Ashta Vasu :Vasishta’s curse; rebirth as mortals(Mahabharta)
This story is retold from the sambhava parva of the Mahabharata. As told in Bhishma’s story, goddess Ganga tells her husband King Shantanu the reasons why she had to kill their newborn children. It is at this point in the story when she tells him about the Vasus and their role in her decision to marry him and why she was forced to kill their children.
Vasus are deities representing the eight elements—earth, water, fire, wind, sun, sky, moon and the stars. Each elemental god has a name and it varies depending on which Indian literature you are referring to. In the Mahabharata, they are named Dhara, Aha, Anala, Anila, Pratyusha, Prabhasa, Soma and Dhruva, respectively. They are said to be the children of Manu, who is the son of Brahma, and are collectively called the ashta vasu or eight vasus.
Vasus lived a privileged life in the heavens. One day, all the Vasu brothers visited a forest along with their families, they were having a great time relaxing in the beautiful forest. Whilst they were having their fun picnic, the Vasus saw a cow. It was a very healthy-looking, beautiful animal and the Vasus quickly recognized that it was no ordinary cow.
The cow was the child of Daksha’s daughter, Surabhi and the great rishi Kashyapa. Some texts say that the cow appeared during Samudra manthana or the great churning of the ocean. The cow was called Kamadhenu and had the ability to fulfill all our wishes and the great sage Vasishta was in possession of this wish granting cow. Milk, and its derivative ghee, was and continues to be an essential element of the various vedic rituals, and Vasishta took the milk he needed for the rituals from Kamadhenu. There were instances when other powerful people offered Vasishta insane amounts of wealth in exchange for Kamadhenu, but Vasishta turned those offers down and guarded his cow fiercely.
When Prabhasa’s wife saw the marvelous cow, she decided that it would be a great idea to steal the cow. Prabhasa did not agree to it at first. But his wife convinced him to do it and told him that she had a friend, who was a daughter of an influential king and she would love to obtain this great cow as a gift. Unfortunately for Prabhasa and the rest of the vasus, Prabhasa was convinced and neglected to practice caution.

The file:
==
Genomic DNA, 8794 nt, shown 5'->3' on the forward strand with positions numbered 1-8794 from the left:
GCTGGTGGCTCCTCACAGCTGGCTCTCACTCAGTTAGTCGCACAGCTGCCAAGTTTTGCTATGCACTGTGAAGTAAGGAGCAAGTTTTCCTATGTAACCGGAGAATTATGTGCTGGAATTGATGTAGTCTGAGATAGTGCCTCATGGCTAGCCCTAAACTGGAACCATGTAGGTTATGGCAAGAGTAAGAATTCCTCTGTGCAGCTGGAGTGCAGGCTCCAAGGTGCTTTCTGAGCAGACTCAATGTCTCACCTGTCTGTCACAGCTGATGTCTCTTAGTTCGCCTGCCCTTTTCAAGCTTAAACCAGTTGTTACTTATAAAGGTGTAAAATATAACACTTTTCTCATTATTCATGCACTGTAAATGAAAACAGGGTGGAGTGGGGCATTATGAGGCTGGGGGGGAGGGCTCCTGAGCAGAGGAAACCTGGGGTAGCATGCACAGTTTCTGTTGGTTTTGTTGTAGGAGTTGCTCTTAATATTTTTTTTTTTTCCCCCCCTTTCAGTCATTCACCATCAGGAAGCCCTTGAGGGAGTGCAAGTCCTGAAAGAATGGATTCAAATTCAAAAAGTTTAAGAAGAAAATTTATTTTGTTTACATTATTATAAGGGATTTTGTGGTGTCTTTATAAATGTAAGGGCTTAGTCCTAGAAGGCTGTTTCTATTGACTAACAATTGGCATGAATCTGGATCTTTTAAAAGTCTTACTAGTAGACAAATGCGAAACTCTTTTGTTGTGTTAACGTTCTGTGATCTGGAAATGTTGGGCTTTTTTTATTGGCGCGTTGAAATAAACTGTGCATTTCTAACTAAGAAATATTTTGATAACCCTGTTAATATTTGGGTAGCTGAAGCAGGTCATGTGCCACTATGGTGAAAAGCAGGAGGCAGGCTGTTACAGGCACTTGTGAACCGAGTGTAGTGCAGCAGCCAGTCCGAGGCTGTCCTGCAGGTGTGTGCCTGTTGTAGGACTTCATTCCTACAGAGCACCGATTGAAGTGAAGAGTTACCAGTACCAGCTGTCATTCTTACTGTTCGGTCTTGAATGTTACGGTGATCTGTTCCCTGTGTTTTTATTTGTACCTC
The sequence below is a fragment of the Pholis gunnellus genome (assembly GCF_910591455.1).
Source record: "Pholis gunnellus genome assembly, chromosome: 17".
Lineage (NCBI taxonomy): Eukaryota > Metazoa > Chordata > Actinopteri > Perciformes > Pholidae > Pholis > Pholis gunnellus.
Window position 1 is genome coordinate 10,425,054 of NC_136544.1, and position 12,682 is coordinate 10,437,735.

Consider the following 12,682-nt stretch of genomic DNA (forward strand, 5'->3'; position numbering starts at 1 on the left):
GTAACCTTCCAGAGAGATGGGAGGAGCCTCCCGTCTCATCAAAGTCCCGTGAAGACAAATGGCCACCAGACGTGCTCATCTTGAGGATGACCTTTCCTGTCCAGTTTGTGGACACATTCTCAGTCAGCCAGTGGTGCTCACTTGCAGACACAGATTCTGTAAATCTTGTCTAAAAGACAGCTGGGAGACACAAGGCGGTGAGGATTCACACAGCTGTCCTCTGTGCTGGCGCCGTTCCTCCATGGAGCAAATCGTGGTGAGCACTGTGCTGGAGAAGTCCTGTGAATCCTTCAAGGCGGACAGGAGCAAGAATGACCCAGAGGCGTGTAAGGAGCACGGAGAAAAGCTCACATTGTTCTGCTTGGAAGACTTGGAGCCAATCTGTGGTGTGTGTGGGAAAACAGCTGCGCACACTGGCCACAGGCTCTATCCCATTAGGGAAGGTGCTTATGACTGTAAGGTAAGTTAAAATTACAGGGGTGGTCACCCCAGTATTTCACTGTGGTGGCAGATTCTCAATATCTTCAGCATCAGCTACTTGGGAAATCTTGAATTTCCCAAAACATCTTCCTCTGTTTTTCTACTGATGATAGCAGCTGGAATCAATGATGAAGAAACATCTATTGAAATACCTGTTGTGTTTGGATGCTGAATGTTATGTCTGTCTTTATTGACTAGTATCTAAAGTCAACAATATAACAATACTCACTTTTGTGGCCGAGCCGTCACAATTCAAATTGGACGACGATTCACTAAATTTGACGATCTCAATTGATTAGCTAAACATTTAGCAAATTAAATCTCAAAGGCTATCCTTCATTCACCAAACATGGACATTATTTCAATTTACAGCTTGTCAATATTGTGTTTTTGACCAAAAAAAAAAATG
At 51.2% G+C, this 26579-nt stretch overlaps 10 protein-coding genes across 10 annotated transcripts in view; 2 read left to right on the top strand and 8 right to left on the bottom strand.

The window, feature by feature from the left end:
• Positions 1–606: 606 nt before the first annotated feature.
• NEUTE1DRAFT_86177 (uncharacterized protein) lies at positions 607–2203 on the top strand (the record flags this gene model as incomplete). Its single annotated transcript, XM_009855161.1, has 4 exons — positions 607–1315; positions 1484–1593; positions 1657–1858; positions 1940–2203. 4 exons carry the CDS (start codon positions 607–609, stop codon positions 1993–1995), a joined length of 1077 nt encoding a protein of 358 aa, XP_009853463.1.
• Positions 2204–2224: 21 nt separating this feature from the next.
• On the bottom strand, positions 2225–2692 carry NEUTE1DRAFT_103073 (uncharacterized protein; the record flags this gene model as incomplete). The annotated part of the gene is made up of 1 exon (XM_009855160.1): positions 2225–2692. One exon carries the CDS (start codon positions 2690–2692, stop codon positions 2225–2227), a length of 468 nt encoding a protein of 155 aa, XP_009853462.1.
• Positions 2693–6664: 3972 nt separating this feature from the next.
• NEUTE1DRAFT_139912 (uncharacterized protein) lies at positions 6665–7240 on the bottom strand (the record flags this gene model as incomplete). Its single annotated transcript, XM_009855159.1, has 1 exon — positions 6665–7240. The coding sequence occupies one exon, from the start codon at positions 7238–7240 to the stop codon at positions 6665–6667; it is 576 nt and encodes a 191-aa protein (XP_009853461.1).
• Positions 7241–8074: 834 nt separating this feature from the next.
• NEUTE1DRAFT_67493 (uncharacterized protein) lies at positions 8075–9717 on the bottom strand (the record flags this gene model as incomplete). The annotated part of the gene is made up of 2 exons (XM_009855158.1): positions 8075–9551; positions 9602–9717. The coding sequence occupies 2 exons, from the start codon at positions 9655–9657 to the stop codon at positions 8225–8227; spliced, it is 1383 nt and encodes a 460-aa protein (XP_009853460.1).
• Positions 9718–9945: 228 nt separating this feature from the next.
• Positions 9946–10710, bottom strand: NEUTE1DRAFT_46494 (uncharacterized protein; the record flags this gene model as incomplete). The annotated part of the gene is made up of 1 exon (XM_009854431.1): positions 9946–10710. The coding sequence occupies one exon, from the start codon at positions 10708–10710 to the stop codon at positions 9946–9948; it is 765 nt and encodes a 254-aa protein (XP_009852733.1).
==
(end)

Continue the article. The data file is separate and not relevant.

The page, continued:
The vasus, led by Prabhasa, who is the deity representing the sky, steal the cow. When Vasishta got to know about why his beloved cow had gone missing, he was angered by the Vasus’s actions and he cursed them all to be reborn as mortals. The Vasus begged for mercy and Vasishta compromised by letting all except Prabhasa—who planned and led the theft—to return back to heaven a short time after their birth.
The Vasus were traumatized by the idea of living as a mortal on earth. The goal for humankind is to escape the cycle of life and death and find a place in heaven. So, to lose a spot in heaven, that too for a deity, becomes especially hard. The Vasus were miserable and were bemoaning this terrible curse that befell them, when goddess Ganga happened to cross paths with them.
When a concerned Ganga asked the Vasus why they looked so sad, they told her all about Vasishta’s cow and his curse. The Vasus decided that if they must be born as mortals on earth, they would prefer to be born as the sons of a lady as noble as Ganga.
“Please,” they begged Ganga, “be our mother and help us get through this most terrible curse.”
They were ecstatic when Ganga agreed to help them. But. They weren’t done. They had a few more instructions for Ganga.
- Their father must be someone equally noble. They chose King Pratipa’s son as their father, to which Ganga readily agreed since, as seen in Bhishma’s story, she knew King Mahabhisha was to be reborn as Pratipa’s son and she was interested in him.
- They must be killed immediately after their births because they don’t want to spend a moment longer on earth as mortals than they have to. To this Ganga said that she needed to give her husband one son as an heir so she would make it so that only one would survive.
The vasus told her that they would each give 1/8th of their energies to the son who would survive; however, they also warned her that her son would not have any children.
True to her word, Ganga married Pratipa’s son, Shantanu and they had 8 sons together. Ganga killed each one of the first 7 children born to them by throwing them into the water as soon as they were born; however, she spared their 8th son when her husband asked her to stop killing their children.
This child would be later named Bhishma. That is how Vasu Prabhasa was reborn as Bhishma, a mortal on earth and how Bhishma is said to have the energies of all the Vasus.
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The Mahabharata 1: Complete and Unabridged; translated by Bibek Debroy. (2015). Penguin Random House India. (Original work published 2010)
Madhu Walad,Mughal India, Public Domain, via Wikimedia Commons
Vasishta and Kamadhenu: Fazi (Mughal dynasty), Public domain, via Wikimedia Commons
Samudra manthana: bazaar art print, Public domain, via Wikimedia Commons
Ganga and Bhishma: Raja Ravi Varma, Public domain, via Wikimedia Commons